Some argue to improve education we should let the markets control the direction of policy and decisions.  That's exactly what we shouldn't let happen as the "market" can be a very de-stabilizing element.  If nothing else public schools are stable.  They are admittedly hard to change but the good thing is that stability should be seen like a rock solid retirement investment.  Should we let Wall Street drive the decisions that prepare our children as it did for the economy in the period leading up to the end of 2007, or with the dot-coms bubble, or the oil spike of the 80s and 90s, or in the 1920s(the list goes on)?  High Risk, high reward?  I'd hope not but I think we are a little late. For 10 years now things have been leaning more and more in that direction.  What's changed for the better? While public confidence in schools is seemingly at an all time low, scary to think how readily talk of competition and improvement echoes a financial firms commercials.  But how much more fragile would schools and our confidence in schools be if we let Wall Streets or Gates and Broad lead?  One year's decline in scores or a principal's departure might undermine confidence as it does the market's confidence following a news headline or singular event.  One thing I know is that while funding our schools may be been more challenging during these periods of economic volatility, we should not take risks and cede control to those with divided loyalties.

All that is required for these things to occur is that smart level headed people, perhaps like those of you reading this blog, to say and do nothing.  Before you scurry down to the registrar and sign up to run for school board, get more informed.  Get more active and at the least more vocal about the issues affecting our schools. Talk to teachers and avoid claims of being on their side and ask what they think.  Most of all make sure the positions and decisions you support will not break what isn't yet broken.  Too many people already fit that mold.

Thursday, May 19, 2011

Test Driven Creativity

May Madness is Here!  Testing season is officially open.  My third grade daughter told me just the other day that her school had a pep rally.  Confused about why an elementary school without sports or other competitive activities would have a pep rally, I would find out quite matter of factly, "for SOLs dad."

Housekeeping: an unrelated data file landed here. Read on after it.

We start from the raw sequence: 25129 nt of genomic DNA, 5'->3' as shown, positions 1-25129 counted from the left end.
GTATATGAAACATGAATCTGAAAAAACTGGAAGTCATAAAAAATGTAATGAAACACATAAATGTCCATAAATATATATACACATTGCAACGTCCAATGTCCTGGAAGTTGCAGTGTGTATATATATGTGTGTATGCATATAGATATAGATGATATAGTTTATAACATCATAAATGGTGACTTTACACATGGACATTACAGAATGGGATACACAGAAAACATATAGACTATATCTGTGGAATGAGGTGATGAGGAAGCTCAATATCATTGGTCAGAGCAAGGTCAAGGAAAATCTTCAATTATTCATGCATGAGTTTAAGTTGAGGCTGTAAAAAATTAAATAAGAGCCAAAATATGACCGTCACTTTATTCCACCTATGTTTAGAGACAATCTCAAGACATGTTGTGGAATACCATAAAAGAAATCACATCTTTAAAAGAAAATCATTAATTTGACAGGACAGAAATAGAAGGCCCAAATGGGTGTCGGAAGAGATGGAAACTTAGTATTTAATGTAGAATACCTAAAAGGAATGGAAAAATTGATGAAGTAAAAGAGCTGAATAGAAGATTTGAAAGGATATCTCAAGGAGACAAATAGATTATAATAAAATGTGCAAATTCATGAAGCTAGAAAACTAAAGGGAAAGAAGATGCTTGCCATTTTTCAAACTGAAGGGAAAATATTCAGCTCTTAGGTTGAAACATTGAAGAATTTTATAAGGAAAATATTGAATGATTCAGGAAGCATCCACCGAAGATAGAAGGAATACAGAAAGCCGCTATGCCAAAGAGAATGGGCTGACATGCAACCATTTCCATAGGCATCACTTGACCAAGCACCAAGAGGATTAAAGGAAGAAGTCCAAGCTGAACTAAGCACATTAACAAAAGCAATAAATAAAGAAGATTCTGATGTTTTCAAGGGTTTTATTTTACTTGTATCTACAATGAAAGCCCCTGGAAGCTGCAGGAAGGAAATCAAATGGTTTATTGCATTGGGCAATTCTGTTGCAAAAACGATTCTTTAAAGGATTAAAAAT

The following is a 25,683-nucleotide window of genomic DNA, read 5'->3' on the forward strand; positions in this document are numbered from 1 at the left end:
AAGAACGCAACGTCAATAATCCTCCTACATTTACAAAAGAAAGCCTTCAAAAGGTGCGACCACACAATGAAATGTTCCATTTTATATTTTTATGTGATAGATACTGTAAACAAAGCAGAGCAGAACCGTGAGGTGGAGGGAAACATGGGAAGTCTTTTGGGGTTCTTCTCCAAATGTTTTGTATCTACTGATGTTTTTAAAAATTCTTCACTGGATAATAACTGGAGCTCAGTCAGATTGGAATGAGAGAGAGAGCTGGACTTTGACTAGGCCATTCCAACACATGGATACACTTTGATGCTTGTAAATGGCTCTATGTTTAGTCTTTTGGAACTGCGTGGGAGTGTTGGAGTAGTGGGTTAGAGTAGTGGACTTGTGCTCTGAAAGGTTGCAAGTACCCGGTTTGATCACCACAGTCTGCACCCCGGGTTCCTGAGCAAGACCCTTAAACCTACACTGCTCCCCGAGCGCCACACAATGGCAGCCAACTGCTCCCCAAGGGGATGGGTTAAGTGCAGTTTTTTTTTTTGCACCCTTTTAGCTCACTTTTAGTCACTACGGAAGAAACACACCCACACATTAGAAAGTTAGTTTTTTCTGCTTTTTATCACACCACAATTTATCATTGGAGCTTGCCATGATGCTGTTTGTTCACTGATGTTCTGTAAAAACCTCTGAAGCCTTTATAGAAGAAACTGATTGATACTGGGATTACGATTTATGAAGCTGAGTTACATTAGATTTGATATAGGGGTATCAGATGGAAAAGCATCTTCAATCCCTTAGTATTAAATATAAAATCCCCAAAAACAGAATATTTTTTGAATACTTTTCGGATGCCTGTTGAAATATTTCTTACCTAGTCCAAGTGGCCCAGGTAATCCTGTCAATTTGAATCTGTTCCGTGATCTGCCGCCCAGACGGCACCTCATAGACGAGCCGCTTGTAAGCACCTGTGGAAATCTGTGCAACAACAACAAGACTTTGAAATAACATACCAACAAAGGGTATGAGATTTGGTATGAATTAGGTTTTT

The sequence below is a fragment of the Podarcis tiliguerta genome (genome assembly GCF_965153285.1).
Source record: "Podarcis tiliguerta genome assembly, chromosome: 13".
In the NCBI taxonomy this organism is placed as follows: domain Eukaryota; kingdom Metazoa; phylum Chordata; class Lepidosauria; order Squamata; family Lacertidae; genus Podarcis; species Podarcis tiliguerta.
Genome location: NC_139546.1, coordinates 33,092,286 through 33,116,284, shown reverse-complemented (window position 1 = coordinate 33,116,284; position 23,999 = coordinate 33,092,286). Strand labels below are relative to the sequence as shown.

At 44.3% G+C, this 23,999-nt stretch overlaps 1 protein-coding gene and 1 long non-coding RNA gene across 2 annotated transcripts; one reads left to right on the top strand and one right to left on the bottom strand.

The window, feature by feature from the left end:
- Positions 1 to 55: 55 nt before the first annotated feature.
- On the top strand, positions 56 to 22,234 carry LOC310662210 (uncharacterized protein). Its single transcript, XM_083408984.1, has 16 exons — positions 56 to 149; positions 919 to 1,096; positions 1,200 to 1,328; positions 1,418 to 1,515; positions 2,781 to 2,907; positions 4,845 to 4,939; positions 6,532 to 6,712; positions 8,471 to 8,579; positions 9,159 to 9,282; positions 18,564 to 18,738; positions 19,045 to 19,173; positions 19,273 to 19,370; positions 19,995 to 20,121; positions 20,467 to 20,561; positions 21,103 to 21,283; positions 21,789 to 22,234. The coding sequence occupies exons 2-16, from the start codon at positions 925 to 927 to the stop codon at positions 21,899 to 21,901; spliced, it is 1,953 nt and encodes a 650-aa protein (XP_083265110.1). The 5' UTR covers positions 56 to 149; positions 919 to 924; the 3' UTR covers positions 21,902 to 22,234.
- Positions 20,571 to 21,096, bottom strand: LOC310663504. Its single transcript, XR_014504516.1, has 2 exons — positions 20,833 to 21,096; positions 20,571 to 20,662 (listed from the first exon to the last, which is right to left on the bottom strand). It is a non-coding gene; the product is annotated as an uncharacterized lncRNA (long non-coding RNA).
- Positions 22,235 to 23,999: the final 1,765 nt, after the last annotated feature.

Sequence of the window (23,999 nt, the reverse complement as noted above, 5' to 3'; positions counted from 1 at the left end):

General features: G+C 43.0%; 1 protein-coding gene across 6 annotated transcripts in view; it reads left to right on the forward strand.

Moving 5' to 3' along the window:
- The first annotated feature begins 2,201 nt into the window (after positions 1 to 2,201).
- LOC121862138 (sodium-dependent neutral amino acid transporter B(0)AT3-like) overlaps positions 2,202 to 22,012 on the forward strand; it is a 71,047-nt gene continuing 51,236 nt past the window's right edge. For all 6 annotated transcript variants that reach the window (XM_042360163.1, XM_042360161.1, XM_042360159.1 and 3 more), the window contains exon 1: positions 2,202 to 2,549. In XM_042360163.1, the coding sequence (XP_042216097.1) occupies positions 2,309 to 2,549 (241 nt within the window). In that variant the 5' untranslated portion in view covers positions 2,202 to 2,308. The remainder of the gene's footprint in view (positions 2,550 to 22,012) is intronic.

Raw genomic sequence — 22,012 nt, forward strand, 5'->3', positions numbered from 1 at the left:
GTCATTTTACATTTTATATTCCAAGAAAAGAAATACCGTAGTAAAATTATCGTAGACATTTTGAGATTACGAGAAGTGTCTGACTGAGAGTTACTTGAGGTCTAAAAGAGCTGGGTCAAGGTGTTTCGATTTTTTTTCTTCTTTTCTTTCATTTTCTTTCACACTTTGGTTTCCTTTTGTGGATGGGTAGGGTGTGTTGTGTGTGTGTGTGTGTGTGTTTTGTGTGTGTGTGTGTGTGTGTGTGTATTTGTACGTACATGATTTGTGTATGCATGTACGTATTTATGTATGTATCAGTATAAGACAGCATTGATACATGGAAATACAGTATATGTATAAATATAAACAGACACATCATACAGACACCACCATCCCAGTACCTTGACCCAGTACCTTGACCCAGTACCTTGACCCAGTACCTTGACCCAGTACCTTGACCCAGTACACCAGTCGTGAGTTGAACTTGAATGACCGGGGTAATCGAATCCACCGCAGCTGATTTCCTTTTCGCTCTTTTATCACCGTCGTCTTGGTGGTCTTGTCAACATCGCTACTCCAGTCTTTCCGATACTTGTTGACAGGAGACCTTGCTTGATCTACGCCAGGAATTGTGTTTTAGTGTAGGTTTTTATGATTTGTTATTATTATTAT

I can't find fault with the measures that our elementary schools take to encourage students to perform well on their end of year tests.  I've yet to really figure out if there are any incentives (external or internal) for the students to perform well, but I know for certain that our teachers and schools face quite a bit of external incentive for their students to perform well.  That probably explains the trio of videos I want to share this week that my son shared with me last week.

This one is a parody of "Tik Tok" by Ke$ha.  I have to hand it to the band director that created this one.  Well made and quite entertaining.  If you're out there, I'm not poking fun, I admire your ability and creativity.  It does pain me that there is a need to direct this talent toward motivating students to do their best on standardized tests.

The next video comes from the same creative mind.  Geared toward a middle school crowd, who better to parody that Justin Bieber.  "Benchmark, Benchmark, Benchmark ooohhhhh".  At forty-one seconds, we are able to see what has become the "holy grail" of education, the completed bubble sheet.

I'm not quite as much a fan of this next one.  I can't quite explain it, maybe it's the song, but the mood of this video just seems so much more "Brick-in-the-Wall" Pink Floyd than "Teach Your Children Well" Crosby, Stills, and Nash.  These are fifth graders ready to put on their "Test Taker Face."

I don't intend to be offensive toward any of the students or teachers who created these videos. Your creativity and excellence in production is quite evident. The reason these videos stand out so much for me is because I've seen first hand from my own children in elementary school, from other elementary schools that I've visited, and in the high school where I teach just how these standardized tests take over a school and bring it to a stand still. Activities, educational and otherwise cease to accommodate and make room for the sacred space of testing.

Monday, May 16, 2011

Fact-Flawed Policy

"Everyone is entitled to their own opinions, but not their own facts" - Daniel Patrick Moynihan   

That quote very much explains the flaws in current thinking and direction of Education Reform Policy.  Visit the link below and see how Richard Rothstein alludes to the fact that the most influential education policy figures today might be guilty of choosing their facts.

Saturday, May 14, 2011

Educational McCarthyism